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Thursday, May 01, 2014

Poets as "native plants", Willam Carlos Williams and Marianne Moore create gardens of verse



With April showers behind us, we welcome the blossoms of May!

On Sunday May 4 at 1:30, Bartram's Garden will host a second performance of Native Plants underneath the historic ginkgo  tree. The first performance was this past Thursday at the Rosenbach. Two students from Richard Stockton College recited poetry as well as read aloud excerpts from Moore and Williams' correspondence.  
Ciara Barrick of the Moore/Williams Project, introduced the program, and the concept for the performance:

"In the version of Marianne Moore's poem "The Steeplejack" published in 1932, there is a rather lengthy list of plants.  They fall, basically, into three categories-- those that are native to a harsh New England environment (these have coarse names like spiderwort, lichens, and sunflowers), those that have been transplanted and are found nurtured at the backdoor, such as fox-glove, morning-glories, and moon-vines; and those we are told the climate is not right for—more exotic plants like the banyan and frangipani. 

For both Moore and Williams, the notion that the artist must transplant him or herself to Europe in order to create real art or literature meant giving up on the desire to create something truly and originally American.  The position of Moore and Williams was especially difficult, because the desire to be at the same time modern and American meant they had to work hard to establish a place on their home soil.  As Henry Louis Mencken notes, “the battle for ideas in the United States is largely carried on under strange flags” which accounts for the fact that many young American writers “--once they become fully conscious of their foreign affiliation--desert the republic forthwith” (Prejudices II. 49, 51).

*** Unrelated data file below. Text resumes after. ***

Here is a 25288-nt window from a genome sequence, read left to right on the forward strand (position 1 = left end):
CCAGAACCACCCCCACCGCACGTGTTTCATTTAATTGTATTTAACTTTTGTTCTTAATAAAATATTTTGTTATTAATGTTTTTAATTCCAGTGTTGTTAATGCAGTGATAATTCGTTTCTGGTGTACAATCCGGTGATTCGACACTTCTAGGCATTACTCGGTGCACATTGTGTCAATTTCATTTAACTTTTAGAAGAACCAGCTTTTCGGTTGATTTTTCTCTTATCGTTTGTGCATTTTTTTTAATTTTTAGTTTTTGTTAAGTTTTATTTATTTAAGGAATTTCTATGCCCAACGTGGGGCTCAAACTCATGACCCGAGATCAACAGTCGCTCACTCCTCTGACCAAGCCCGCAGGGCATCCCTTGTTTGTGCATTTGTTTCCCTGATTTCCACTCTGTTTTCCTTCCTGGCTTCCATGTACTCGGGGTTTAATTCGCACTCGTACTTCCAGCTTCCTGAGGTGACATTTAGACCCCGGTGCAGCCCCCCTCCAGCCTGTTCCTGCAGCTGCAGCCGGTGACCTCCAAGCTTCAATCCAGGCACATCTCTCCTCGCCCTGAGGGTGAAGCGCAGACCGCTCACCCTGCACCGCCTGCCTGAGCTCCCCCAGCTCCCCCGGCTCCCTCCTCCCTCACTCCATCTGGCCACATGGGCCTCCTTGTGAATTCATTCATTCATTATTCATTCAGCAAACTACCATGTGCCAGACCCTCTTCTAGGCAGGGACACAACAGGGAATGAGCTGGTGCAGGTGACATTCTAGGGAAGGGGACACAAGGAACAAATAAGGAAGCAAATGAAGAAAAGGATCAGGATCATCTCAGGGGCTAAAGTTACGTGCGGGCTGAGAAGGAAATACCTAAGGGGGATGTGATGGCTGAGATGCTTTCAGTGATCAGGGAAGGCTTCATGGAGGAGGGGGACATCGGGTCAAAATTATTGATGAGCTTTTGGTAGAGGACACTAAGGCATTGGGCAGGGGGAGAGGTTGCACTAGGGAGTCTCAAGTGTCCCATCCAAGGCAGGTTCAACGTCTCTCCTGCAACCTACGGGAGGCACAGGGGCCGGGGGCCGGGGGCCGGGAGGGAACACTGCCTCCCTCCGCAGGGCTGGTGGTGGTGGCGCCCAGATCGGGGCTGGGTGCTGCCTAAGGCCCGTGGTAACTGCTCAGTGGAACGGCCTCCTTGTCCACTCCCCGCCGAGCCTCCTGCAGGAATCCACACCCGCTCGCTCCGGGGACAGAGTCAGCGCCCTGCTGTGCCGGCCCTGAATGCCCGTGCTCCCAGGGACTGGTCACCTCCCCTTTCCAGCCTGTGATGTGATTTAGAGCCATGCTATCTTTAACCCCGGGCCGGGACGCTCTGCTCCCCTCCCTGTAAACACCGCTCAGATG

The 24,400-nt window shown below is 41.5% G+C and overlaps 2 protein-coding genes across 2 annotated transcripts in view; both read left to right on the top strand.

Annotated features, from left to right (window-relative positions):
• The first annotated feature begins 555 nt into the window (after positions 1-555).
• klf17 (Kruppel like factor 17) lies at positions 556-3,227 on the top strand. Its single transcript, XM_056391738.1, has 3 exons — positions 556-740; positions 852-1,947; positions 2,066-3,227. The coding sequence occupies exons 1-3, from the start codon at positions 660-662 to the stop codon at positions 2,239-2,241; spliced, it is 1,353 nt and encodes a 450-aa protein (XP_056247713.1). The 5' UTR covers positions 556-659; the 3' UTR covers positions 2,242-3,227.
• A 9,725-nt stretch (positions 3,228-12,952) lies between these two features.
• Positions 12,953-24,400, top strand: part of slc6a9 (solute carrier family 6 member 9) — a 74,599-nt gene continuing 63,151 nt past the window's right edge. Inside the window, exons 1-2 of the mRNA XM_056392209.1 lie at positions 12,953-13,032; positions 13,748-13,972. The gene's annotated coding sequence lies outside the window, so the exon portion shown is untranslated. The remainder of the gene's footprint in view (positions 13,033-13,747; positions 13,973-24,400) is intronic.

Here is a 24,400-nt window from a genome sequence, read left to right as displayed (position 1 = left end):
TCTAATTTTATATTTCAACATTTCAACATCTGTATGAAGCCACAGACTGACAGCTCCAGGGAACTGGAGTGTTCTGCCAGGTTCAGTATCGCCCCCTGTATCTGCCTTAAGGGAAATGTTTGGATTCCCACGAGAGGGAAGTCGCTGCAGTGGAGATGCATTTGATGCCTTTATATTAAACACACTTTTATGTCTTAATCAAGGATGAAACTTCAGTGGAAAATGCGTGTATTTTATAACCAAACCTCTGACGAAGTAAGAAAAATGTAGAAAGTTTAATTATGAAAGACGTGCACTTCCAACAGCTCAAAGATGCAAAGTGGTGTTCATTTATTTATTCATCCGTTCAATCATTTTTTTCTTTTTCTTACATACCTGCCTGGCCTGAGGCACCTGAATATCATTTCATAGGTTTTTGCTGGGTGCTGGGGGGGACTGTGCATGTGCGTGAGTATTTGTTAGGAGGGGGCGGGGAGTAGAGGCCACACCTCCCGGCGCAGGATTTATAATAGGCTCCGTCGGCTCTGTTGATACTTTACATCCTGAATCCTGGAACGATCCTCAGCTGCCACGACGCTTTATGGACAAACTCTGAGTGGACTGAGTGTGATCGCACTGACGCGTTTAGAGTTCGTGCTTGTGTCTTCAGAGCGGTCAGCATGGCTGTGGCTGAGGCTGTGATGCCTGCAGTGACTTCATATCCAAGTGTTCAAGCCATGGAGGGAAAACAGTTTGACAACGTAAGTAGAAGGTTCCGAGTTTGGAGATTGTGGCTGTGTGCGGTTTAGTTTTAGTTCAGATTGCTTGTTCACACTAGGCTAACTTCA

Van Wyck Brooks, in his influential America’s Coming of Age (1915), thought that modern ideas coming from Europe lost their potency on the journey. He writes:  “The sea crossing, so far as we are concerned, has a very dampening effect on the gunpowder contained in them [the ideas].  Transplanted they have at once the pleasing remoteness of literature and the stir of only half-apprehended actuality” (162).  His use of “transplanted” is part of a running metaphor through the book linking literature and gardening.  “England, to be sure, is just as much a wilderness as America.  All I am urging is that while England has at least a handful of trained gardeners, all we have is cowboys and a flag” (157).  It is not surprising then that gardening became an important literary metaphor for both Moore and Williams. The poems that have been selected for today’s performance seek to reflect both Moore and William’s preoccupation with being native, as well as to take advantage of our desire for spring through the poems’ natural settings and imagery."

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